10 things to love about our clocks falling back even if you hate it
More sleep, stars, moonlight, brighter mornings. What's not to like about turning back clocks (besides eating dinner after nightfall).
Perhaps fittingly, on Groundhog Day the “Sunshine Protection Act” calling for year-round daylight saving time was remanded to a U.S. Senate subcommittee and hasn’t seen much of the sun since. (Gee, it’s not as if Congress has any other pressing business.)
This was neither the first, nor likely the last, ditch-the-switch initiative, but for now once again the clocks will go back an hour Sunday morning — when 2 a.m. will revert to 1 a.m. — as daylight saving time yields to Eastern standard time. And for the most part an often fractious citizenry will acquiesce to what the chronobiologists insist is a cosmic twice-a-year disruption.
For those who don’t particularly relish nightfalls before dinner, here are 10 things to savor about a suddenly earlier dawn, starting with the obvious:
1. The longest day
The earlier sunset might obscure the fact that it is the longest calendar day of the year, a full 25 hours, and it comes on what is a day off for most of us. And it so happens that Sundays don’t get much better in November: a high in the 50s, plenty of sun, and surprising bouquets of foliage color still in play.
2. Dawn’s early light
“So dark.” That was Karen Masters’ succinct description of her experience last week driving her bus-missing ninth-grade daughter to school. Getting up is bad enough for the average teenager, but getting up in the dark? As Masters, a professor of physics and astronomy at Haverford College, is well aware, relief is imminent. At 7:34:22 a.m., Saturday’s was the latest sunrise of the year. It will show up at 6:35:35 a.m. Sunday.
3. Sleep health
Yes, those first few days of predinner darkness can be depressing, but sleep specialists say the early darkness is way better for our inner clocks. Till Roenneberg, a German researcher who specializes in chronobiology, says that two-thirds of us suffer year-round “social jet lag,” with symptoms that include insomnia and fatigue, as a result of moving the clocks up an hour in spring.
» READ MORE: 10 tips for better sleep
4. Light loss lessening
In October we were losing as much as 2 minutes and 38 seconds of daily sunlight. As of Sunday that’s down to just over two minutes, and will be near zero as we approach the winter solstice. What’s more, the light is becoming ever more oblique and dramatic. Don’t miss the treetops at sunset!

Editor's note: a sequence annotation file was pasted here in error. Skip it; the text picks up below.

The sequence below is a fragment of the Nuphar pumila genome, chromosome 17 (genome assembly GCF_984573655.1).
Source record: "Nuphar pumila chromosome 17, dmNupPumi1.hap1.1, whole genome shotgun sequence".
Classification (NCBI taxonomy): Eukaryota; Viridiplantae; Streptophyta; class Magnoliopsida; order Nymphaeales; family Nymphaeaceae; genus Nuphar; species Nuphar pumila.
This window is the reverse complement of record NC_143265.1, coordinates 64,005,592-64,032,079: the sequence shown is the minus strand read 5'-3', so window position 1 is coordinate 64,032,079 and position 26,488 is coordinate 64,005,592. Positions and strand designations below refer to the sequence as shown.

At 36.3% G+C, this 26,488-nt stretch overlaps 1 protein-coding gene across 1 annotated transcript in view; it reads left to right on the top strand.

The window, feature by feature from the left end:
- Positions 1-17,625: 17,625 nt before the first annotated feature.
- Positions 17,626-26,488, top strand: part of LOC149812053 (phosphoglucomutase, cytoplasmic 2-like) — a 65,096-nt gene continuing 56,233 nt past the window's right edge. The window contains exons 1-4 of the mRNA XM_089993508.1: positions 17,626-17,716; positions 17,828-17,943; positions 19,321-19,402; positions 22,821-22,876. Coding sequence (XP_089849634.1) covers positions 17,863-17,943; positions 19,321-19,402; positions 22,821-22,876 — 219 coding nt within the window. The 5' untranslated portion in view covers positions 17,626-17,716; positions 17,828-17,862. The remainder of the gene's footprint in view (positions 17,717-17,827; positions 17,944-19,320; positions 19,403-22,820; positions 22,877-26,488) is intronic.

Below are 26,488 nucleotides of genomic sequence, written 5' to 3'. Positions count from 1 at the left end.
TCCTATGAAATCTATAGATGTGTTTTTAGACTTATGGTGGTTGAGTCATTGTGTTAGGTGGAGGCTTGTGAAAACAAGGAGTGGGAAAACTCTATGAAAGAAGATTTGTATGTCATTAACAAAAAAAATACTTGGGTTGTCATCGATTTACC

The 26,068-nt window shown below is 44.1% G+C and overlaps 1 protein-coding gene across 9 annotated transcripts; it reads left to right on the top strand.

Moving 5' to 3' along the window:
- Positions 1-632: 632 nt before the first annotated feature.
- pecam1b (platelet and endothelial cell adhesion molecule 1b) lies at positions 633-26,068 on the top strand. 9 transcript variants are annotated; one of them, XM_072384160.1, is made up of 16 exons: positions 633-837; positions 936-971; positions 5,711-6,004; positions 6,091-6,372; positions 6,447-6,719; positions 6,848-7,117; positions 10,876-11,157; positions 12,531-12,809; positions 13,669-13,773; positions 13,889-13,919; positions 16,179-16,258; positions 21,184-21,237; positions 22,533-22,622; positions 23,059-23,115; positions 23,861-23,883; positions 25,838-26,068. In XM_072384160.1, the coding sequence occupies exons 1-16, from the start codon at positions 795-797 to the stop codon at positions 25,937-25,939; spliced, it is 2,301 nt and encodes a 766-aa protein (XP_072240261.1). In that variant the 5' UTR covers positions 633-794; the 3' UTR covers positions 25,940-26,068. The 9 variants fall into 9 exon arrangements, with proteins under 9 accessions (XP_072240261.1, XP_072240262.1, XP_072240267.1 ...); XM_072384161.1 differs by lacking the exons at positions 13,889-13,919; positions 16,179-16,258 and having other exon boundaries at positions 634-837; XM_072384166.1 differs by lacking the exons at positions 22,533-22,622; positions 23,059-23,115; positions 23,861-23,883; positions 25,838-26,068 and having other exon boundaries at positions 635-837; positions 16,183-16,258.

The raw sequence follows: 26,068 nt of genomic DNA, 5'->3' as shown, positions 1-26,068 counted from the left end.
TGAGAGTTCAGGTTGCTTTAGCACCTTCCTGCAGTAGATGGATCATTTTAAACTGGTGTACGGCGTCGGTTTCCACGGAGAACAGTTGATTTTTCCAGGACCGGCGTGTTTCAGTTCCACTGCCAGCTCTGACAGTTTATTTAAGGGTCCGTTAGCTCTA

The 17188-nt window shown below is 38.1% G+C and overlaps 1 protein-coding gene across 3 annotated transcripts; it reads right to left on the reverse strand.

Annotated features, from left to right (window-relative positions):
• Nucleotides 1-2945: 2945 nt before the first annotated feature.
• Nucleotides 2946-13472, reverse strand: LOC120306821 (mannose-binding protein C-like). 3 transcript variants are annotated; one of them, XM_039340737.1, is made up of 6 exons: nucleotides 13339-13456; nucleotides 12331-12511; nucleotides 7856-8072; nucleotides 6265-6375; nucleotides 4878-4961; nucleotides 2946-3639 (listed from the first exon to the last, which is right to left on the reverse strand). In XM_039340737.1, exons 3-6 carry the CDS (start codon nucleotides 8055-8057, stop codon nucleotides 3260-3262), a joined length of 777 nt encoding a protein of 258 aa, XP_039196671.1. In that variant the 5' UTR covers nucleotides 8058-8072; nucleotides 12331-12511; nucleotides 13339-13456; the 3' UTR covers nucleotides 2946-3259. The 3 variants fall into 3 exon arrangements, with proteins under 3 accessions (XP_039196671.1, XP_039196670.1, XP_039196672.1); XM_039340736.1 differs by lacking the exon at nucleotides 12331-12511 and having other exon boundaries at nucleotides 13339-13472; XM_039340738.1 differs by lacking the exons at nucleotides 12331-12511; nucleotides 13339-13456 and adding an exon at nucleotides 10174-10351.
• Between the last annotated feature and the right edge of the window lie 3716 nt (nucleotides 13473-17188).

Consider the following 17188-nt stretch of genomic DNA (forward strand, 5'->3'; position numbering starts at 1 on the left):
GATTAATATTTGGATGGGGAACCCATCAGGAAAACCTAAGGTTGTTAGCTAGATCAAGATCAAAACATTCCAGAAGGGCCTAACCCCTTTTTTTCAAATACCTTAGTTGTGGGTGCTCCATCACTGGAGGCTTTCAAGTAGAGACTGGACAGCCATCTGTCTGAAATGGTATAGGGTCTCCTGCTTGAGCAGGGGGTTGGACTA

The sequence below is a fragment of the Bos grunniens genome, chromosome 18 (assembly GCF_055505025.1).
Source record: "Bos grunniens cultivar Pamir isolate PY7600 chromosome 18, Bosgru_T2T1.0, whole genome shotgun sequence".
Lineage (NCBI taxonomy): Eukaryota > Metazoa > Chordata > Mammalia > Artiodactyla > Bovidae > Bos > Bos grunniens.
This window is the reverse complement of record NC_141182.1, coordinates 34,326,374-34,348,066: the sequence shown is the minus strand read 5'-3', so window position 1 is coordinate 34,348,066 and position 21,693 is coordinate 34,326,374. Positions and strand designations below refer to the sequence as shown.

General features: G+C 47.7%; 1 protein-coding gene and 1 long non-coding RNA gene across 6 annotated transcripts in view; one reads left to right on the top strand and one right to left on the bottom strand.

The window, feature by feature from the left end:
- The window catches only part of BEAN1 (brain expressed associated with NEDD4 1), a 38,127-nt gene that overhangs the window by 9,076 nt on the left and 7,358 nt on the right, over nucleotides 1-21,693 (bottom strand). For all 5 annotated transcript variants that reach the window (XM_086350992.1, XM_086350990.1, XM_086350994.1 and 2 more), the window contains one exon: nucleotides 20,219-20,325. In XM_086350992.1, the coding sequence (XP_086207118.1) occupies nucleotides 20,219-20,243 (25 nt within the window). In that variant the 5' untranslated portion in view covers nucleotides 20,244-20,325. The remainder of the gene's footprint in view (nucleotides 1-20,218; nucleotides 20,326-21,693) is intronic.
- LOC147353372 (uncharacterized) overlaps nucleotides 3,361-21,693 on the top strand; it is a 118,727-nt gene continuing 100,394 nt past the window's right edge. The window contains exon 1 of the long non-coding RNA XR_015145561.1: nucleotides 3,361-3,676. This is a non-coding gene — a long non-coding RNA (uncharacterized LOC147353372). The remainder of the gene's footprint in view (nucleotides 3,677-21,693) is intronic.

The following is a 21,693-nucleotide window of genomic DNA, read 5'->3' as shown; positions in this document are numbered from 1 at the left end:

5. Nature’s bare beauties
They’ve been lovely while they lasted, but soon the deciduous trees are going to shed all those leaves, and that means more sunlight will be filtering through. What’s more, the trees will be showing off their architecture, the branches so many nerve endings against the sky. To invoke Andrew Wyeth, that’s “when you feel the bone structure of the landscape. ... The whole story doesn’t show to hint at what’s to come.”
6. Getting taller, and thinner
At least our shadows are. At midafternoon Sunday they will be about twice as long as they were at the same time on March 14, when the clocks went forward. This has to with the “analemma” pattern, related to the orbit of the planet and its axial tilt. We’ll leave it at that: By the time we explain, chances are that many of our readers will be looking for the beat writers’ predictions for the Eagles game.
7. Starry nights
“The night sky becomes more a part of the day.” That’s Haverford’s Masters again. Jupiter, to the south-southwest, and the stars make their appearances sooner. And the longer nights give us all the more time to savor it all. Says Masters, “I don’t stay up and see the night skies in the summertime because it’s so late.”
Earlier nightfalls are a gift for connoisseurs of moonlight and moon shadows. The next full moon occurs Nov. 19, and it will be cooking bright and white not long after sunset since it rises at 4:55 p.m. And don’t forget the preceding three nights, when it will be close to fullness and will be rising even earlier.
9. Aurora bonus?
Bill Murtagh, a NASA space-weather forecaster — yes, space has “weather” — says it appears that sunspot activity is picking up after a yearslong lull. That means more solar storms banging against our magnetosphere and more chances for the northern lights to be visible nearby. The more darkness, the better our odds.
10. It’s Savor Day
For a day at least, an hour can truly seem significant. In years past on clock-change day, some have been known to resolve to make the most of that extra hour, only to fall back into old routines by about Tuesday. Maybe this year will be different: You can’t do anything any sooner than now.